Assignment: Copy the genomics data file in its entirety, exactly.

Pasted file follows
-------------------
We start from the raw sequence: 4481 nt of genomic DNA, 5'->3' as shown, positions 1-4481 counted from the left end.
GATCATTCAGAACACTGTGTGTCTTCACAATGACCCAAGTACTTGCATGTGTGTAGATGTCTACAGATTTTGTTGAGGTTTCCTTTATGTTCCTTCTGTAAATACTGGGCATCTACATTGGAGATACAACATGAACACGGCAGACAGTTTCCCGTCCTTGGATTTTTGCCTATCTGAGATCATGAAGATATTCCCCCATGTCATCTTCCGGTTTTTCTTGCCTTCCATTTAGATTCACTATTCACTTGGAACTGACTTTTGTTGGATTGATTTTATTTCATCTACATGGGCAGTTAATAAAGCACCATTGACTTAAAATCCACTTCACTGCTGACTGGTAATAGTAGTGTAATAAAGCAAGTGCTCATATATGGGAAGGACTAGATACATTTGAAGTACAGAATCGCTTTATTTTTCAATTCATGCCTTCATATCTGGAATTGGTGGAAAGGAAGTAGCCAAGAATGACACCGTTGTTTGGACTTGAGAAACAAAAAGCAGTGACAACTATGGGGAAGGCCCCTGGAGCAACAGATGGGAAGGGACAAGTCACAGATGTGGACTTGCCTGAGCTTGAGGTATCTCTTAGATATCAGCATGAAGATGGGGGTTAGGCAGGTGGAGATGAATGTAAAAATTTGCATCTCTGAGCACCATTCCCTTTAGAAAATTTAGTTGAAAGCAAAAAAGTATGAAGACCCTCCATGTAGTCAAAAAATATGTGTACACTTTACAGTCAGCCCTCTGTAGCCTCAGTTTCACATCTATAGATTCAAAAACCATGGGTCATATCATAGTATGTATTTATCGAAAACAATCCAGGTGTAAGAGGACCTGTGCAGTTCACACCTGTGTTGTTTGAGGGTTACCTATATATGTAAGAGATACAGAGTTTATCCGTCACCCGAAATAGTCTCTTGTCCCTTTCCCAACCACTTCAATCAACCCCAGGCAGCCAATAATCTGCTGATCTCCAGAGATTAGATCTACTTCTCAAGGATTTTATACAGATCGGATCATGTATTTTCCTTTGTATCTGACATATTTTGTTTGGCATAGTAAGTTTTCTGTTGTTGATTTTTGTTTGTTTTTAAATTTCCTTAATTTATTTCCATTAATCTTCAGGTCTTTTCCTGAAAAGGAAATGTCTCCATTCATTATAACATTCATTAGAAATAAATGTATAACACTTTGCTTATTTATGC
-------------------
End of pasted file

We start from the raw sequence: 4481 nt of genomic DNA, 5'->3' as shown, positions 1-4481 counted from the left end.
GATCATTCAGAACACTGTGTGTCTTCACAATGACCCAAGTACTTGCATGTGTGTAGATGTCTACAGATTTTGTTGAGGTTTCCTTTATGTTCCTTCTGTAAATACTGGGCATCTACATTGGAGATACAACATGAACACGGCAGACAGTTTCCCGTCCTTGGATTTTTGCCTATCTGAGATCATGAAGATATTCCCCCATGTCATCTTCCGGTTTTTCTTGCCTTCCATTTAGATTCACTATTCACTTGGAACTGACTTTTGTTGGATTGATTTTATTTCATCTACATGGGCAGTTAATAAAGCACCATTGACTTAAAATCCACTTCACTGCTGACTGGTAATAGTAGTGTAATAAAGCAAGTGCTCATATATGGGAAGGACTAGATACATTTGAAGTACAGAATCGCTTTATTTTTCAATTCATGCCTTCATATCTGGAATTGGTGGAAAGGAAGTAGCCAAGAATGACACCGTTGTTTGGACTTGAGAAACAAAAAGCAGTGACAACTATGGGGAAGGCCCCTGGAGCAACAGATGGGAAGGGACAAGTCACAGATGTGGACTTGCCTGAGCTTGAGGTATCTCTTAGATATCAGCATGAAGATGGGGGTTAGGCAGGTGGAGATGAATGTAAAAATTTGCATCTCTGAGCACCATTCCCTTTAGAAAATTTAGTTGAAAGCAAAAAAGTATGAAGACCCTCCATGTAGTCAAAAAATATGTGTACACTTTACAGTCAGCCCTCTGTAGCCTCAGTTTCACATCTATAGATTCAAAAACCATGGGTCATATCATAGTATGTATTTATCGAAAACAATCCAGGTGTAAGAGGACCTGTGCAGTTCACACCTGTGTTGTTTGAGGGTTACCTATATATGTAAGAGATACAGAGTTTATCCGTCACCCGAAATAGTCTCTTGTCCCTTTCCCAACCACTTCAATCAACCCCAGGCAGCCAATAATCTGCTGATCTCCAGAGATTAGATCTACTTCTCAAGGATTTTATACAGATCGGATCATGTATTTTCCTTTGTATCTGACATATTTTGTTTGGCATAGTAAGTTTTCTGTTGTTGATTTTTGTTTGTTTTTAAATTTCCTTAATTTATTTCCATTAATCTTCAGGTCTTTTCCTGAAAAGGAAATGTCTCCATTCATTATAACATTCATTAGAAATAAATGTATAACACTTTGCTTATTTATGC